The Best Things In Life Require Risk
I am mainly a guitar player but a couple of years ago a guitar student of mine asked me if I taught bass. I said “I don’t play bass, but have wanted to learn how for a long time. How about we learn it together?” She agreed and we started alternating guitar lesson one week, bass lesson the next. This was a risk. I didn’t know if I could learn the bass lesson material and then teach what I had learned fast enough to stay ahead of her. But I believe the best things in life require risk. So I took the risk. It has turned out great. The commitment was what I needed to force me to learn to play the bass. I discovered I love playing bass. And we are both are both becoming pretty good bass players.
I began playing guitar live at church when I was a teenager. It was a risk. I was nervous, no, terrified at first and have made plenty of mistakes over the years. But I kept at it and I continually got better, and learned how to be a musician. Eventually I was playing in front of thousands of people every Sunday. And it led to playing at many different kinds of events and camps over the years.
Then I was asked to join a jazz band. That was huge risk. I had learned some jazz as a teenager, and loved it, but I hadn’t played it much since. But I said yes anyway. It turned out to be a great experience that lasted several years. I eventually got to perform several songs that I wrote, live with the band. That was a major highlight of my life.
Another time a friend asked me to fill in as a guitar player in a soul/pop/rock cover band because their regular guitar player traveled a lot. I said sure. It was a risk. I had to learn about 40 songs in a month for the first gig. But I took the risk and played well enough to get asked to become a permanent member of the band after the first gig. That led to three fun years playing in a band with a full horn section. Playing music I would have probably never learned on my own but enjoyed playing greatly.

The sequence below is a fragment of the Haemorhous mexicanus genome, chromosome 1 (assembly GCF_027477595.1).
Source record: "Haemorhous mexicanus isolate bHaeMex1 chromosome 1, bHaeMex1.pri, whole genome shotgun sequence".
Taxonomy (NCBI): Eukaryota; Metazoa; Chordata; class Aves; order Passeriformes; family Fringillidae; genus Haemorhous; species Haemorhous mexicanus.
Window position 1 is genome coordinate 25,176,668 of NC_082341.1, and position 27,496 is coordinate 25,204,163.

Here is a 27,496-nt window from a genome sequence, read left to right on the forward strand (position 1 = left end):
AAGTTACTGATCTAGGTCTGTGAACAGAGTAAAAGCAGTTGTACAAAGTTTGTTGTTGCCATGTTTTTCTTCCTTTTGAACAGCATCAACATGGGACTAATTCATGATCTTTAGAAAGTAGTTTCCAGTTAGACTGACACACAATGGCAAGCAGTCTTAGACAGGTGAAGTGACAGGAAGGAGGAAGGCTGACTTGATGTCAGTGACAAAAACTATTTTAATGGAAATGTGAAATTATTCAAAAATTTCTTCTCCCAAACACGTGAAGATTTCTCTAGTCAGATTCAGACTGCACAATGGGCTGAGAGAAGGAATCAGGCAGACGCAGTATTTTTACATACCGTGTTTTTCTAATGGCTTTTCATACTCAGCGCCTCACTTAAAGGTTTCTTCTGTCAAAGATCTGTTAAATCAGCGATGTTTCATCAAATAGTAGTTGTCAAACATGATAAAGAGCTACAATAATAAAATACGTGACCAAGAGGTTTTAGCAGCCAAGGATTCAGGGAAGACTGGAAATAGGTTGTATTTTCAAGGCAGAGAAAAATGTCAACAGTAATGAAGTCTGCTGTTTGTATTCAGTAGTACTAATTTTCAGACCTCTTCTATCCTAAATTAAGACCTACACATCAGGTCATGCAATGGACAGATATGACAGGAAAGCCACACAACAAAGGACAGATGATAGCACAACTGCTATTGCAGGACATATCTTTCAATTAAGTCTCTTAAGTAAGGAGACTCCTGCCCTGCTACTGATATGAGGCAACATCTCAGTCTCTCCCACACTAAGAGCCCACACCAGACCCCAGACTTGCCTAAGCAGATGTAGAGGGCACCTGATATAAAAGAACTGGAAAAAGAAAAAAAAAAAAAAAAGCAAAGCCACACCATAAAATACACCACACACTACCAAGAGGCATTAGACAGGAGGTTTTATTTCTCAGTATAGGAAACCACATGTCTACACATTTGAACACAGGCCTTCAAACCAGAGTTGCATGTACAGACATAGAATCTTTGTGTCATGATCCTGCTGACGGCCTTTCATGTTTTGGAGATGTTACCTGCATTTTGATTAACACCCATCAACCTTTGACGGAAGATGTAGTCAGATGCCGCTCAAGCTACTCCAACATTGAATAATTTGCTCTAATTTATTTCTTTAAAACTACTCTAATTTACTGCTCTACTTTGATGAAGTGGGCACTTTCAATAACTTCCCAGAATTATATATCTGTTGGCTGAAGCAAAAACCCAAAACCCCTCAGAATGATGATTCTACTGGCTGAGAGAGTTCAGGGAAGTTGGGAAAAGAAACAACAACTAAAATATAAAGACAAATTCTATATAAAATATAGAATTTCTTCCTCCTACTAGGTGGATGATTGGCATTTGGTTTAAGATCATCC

Every band I have joined required a risk, or leap of faith. But they have almost all worked out great. And the more you risks you take, the more confidence you gain.
I tell my students if they want to become good musicians they need to play with other musicians, preferably in front of an audience. This requires a risk. You have to risk making mistakes or playing poorly in front of others, or being rejected, or not getting a gig. But you will never get the great gigs without taking risks. It is part of life. It’s how you learn and grow as a musician (and as a person.) You can’t play it safe. No risk. No reward.
I am now starting a new risk. A few weeks ago I auditioned to play bass at my church. It was a risk. But I passed the audition. And I just learned that I will be playing Sunday morning. Another risk. But I’ll take it.